Part 4 in a 4-part series
The Colorado National Guard’s Space Cowboys found themselves on a different type of deployment in June.
And this time, it was their first rodeo.
The assignment came in the form of the West Fork Complex fire, a set of three wildfires burning in four mountain counties in southwestern Colorado since June 5.
Army Space Support Team 27 of the 117th Space Battalion was called to Pagosa Springs, Colo., to provide geographic imaging and mapping support to the incident commander, which in turn, is providing firefighters additional situational awareness.
“This is the first time in the battalion’s history that we are able to recall an Army Space Support Team force package and to provide civil support for wildfire efforts,” said 117th Space Battalion Commander Lt. Col. Martin L. Bortolutti.
Capt. Tim Bouma, team leader for the Army Space Support Team 27, said the most rewarding part of the task is when the team creates a product and the firefighters give positive feedback about the quality of the image his team provides.
“If they say, ‘I can use this and it’s going to help me determine this or make an informed decision,’ that’s the best part,” he said. “Generating a really nice product they can use is a great feeling.”
And such products are hot items for people like Matt Gibson, of the U.S. Forestry Service’s, Lolo Interagency Hotshot crew from Missoula, Mont.
Gibson is a technical specialist working to enhance technology in the field.
“I’m working with strategic operations planners to help them with communication and map information for this fire,” he said. “I’m also working with the space command team and informally assigned as a liaison to explore their capabilities and trying to figure out ways to use their help in the future.”
“I love it – being able to help out fellow Coloradoans,” Bouma said. “Doing something for your community is really cool. I never expected to be doing this – our first mission supporting the fires – and we’re happy to do what we can.”
East over Wolf Creek Pass is a second incident command site in Del Norte, Colo.
There, Sgt. Maj. Jeffrey Polliard of the 3rd Battalion, 157th Field Artillery, is tasked with overseeing approximately 80 Citizen-Soldiers and -Airmen supporting the incident commander and local law enforcement agencies contributing to the West Fork Complex firefight.
Collectively known as Task Force-Security, the Guardsmen are posted at checkpoints in order to keep evacuated areas free from all but emergency vehicle traffic.
Polliard said despite challenges that can occur when so many moving pieces start working together, things have gone very well working with the different agencies.
“Everyone is very cooperative. We all share the same goal,” he said. “We take great pride in being able to help the communities of Colorado.”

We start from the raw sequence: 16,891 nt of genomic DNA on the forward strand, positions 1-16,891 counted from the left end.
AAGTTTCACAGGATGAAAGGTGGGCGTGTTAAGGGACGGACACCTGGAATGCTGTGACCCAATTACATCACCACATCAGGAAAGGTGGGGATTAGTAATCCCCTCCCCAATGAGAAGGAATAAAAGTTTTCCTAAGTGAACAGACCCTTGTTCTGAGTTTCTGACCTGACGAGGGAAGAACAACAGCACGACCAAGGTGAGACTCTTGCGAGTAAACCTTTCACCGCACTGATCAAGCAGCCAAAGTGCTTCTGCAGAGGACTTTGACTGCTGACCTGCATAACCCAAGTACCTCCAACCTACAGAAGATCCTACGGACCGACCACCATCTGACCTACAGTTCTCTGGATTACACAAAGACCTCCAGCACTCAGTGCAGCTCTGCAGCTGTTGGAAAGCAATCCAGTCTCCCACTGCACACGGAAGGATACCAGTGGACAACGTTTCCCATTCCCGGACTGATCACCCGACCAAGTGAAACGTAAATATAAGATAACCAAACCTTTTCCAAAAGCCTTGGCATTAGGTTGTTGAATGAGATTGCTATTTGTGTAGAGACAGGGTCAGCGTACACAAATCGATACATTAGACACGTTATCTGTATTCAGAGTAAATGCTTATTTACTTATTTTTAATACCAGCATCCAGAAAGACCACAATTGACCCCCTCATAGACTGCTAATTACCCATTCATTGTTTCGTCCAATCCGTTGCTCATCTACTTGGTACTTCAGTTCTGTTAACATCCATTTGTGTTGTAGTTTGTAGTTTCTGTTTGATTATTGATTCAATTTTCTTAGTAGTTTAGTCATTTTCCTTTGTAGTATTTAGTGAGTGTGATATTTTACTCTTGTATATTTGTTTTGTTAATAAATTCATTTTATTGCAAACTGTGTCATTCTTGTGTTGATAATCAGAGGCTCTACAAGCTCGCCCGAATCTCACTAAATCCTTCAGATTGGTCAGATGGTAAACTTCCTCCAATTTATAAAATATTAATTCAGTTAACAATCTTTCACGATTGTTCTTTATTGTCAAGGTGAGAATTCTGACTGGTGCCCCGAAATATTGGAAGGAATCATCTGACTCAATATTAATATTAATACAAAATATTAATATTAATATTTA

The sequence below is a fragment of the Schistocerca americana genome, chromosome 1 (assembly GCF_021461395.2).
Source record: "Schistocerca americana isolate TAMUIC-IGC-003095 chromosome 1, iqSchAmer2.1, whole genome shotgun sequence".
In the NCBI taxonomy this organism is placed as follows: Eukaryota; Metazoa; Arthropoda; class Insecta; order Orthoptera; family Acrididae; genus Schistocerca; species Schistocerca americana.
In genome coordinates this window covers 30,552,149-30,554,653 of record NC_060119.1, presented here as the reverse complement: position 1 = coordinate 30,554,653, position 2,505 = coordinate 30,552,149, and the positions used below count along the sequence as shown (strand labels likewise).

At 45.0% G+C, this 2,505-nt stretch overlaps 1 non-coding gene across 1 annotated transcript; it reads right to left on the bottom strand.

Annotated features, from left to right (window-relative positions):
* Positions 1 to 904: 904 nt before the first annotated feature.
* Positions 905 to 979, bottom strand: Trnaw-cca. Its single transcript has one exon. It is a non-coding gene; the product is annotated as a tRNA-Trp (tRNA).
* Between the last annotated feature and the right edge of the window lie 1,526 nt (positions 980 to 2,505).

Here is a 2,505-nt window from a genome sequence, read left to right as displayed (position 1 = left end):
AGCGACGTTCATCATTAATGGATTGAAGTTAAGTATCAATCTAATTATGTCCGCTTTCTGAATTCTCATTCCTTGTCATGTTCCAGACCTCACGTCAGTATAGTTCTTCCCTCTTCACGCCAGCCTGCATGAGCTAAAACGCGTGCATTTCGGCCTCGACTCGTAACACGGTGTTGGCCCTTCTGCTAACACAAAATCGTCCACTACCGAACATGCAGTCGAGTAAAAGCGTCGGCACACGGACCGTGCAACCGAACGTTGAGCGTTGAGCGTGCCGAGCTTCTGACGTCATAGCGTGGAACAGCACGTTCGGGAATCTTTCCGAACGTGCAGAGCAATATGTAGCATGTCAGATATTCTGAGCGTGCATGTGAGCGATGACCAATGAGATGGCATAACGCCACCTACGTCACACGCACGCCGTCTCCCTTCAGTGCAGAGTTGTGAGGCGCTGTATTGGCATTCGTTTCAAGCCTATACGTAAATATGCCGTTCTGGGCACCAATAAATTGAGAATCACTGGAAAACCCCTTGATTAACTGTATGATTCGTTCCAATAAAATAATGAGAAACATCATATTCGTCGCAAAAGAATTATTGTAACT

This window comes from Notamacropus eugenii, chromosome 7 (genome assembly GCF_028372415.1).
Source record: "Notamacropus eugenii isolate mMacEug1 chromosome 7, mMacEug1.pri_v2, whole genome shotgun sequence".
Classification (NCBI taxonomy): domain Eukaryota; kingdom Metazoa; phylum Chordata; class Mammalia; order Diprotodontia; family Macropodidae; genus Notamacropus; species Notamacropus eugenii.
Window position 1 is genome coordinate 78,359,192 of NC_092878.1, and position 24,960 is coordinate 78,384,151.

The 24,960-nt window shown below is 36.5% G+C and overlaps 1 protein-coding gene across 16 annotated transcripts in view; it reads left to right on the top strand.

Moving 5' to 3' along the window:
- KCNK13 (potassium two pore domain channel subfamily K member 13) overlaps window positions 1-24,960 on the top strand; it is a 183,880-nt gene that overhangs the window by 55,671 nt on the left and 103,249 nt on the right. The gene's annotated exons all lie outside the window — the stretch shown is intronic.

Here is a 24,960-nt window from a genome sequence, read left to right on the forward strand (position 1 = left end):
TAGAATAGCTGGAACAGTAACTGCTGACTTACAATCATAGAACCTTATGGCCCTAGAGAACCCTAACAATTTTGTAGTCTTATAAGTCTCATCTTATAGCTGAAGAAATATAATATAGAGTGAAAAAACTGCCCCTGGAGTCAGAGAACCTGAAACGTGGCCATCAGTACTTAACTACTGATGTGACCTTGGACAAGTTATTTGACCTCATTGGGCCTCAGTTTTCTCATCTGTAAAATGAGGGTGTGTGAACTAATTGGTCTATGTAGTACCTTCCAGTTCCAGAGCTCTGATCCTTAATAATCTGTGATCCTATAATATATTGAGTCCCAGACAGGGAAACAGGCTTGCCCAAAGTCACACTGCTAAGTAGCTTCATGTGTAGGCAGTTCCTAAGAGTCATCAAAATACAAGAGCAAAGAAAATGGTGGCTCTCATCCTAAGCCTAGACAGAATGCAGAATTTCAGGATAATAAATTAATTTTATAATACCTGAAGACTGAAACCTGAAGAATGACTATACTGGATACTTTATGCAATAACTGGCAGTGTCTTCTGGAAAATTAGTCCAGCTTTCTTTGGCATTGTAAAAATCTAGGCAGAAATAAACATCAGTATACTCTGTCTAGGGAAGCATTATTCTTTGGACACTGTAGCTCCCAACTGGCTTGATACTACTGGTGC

Army 1st Sgt. Chris Perez, 3650th Maintenance Company, is in charge of Soldiers manning checkpoints, which is helping firefighters and other officials by guarding unsafe areas and ensuring only emergency personnel and equipment travel through evacuated areas.
Perez said the 3650th is performing 24-hour operations controlling traffic and keeping vehicles fueled and operational.
“With distances of more than 70 miles between some checkpoints, this support is critical,” Perez said. “Local police, sheriff and state patrols are assisting citizens and trying to help everyone who needs to access the area to the best of their ability.”
Army Sgt. Kevin Horne, Task Force-Security, took personal time to escort and answer the questions of a local high school student interested in learning more about the National Guard.
He said he’s also happy to contribute what he can to the community effort.
“It’s always good when you feel you’re being productive,” Horne said. “Driving around here, you see this beautiful landscape, these welcoming, hospitable people. To see the fire destroying so much of this state is sad, and it’s nice to do something to contribute.
“We are integrating into their solution for this fire,” he continued. “We’re all working really hard. This is a community effort and we are one piece of the puzzle. Everyone pitches in one hundred percent. Coloradoans, we’re like a close-knit family, that’s really an advantage for us.”
Polliard said the community has welcomed the Guard with open arms.
“When you see the reaction from the local citizens – people waving and all the thank you signs – everyone has been extremely grateful and it’s a privilege to help them,” he said.
Perez also commented on the warm reception he and other Guardsman have experienced on the mission.
“Soldiers and Airmen out here have been thriving on the hospitality of the community – it really keeps everyone’s spirits up and their motivation very high,” he said. “The locals have been very gracious. One lady has been making us cookies and they taste fantastic.”
All stories in this series:
A complex fire: Colo. Guardsman makes good on oath to help hometown in midst of crisis
A complex fire: Colo. Guard firefighters hop from single to triple threat
A complex fire: Chaplain duties hit home for Colo. Guard clergyman
A complex fire: Colo. Guardsmen provide mapping, muscle, mentorship in Rocky Mountains